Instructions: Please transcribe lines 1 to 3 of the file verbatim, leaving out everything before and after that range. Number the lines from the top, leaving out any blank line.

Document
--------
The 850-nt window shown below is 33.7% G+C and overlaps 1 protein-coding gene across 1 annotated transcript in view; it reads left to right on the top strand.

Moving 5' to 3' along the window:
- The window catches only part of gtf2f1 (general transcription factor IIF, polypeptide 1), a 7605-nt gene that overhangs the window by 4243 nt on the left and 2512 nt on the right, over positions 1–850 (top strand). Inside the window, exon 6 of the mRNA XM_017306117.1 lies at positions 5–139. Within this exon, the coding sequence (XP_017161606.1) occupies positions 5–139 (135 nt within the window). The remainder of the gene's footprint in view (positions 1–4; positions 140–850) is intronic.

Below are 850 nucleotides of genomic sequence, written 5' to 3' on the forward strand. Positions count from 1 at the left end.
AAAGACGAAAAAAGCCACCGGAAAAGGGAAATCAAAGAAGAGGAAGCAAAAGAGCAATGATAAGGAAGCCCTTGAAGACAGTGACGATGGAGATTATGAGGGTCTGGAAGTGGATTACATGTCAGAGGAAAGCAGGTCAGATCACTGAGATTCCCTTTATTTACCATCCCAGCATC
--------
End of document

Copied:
The 850-nt window shown below is 33.7% G+C and overlaps 1 protein-coding gene across 1 annotated transcript in view; it reads left to right on the top strand.

Moving 5' to 3' along the window:
- The window catches only part of gtf2f1 (general transcription factor IIF, polypeptide 1), a 7605-nt gene that overhangs the window by 4243 nt on the left and 2512 nt on the right, over positions 1–850 (top strand). Inside the window, exon 6 of the mRNA XM_017306117.1 lies at positions 5–139. Within this exon, the coding sequence (XP_017161606.1) occupies positions 5–139 (135 nt within the window). The remainder of the gene's footprint in view (positions 1–4; positions 140–850) is intronic.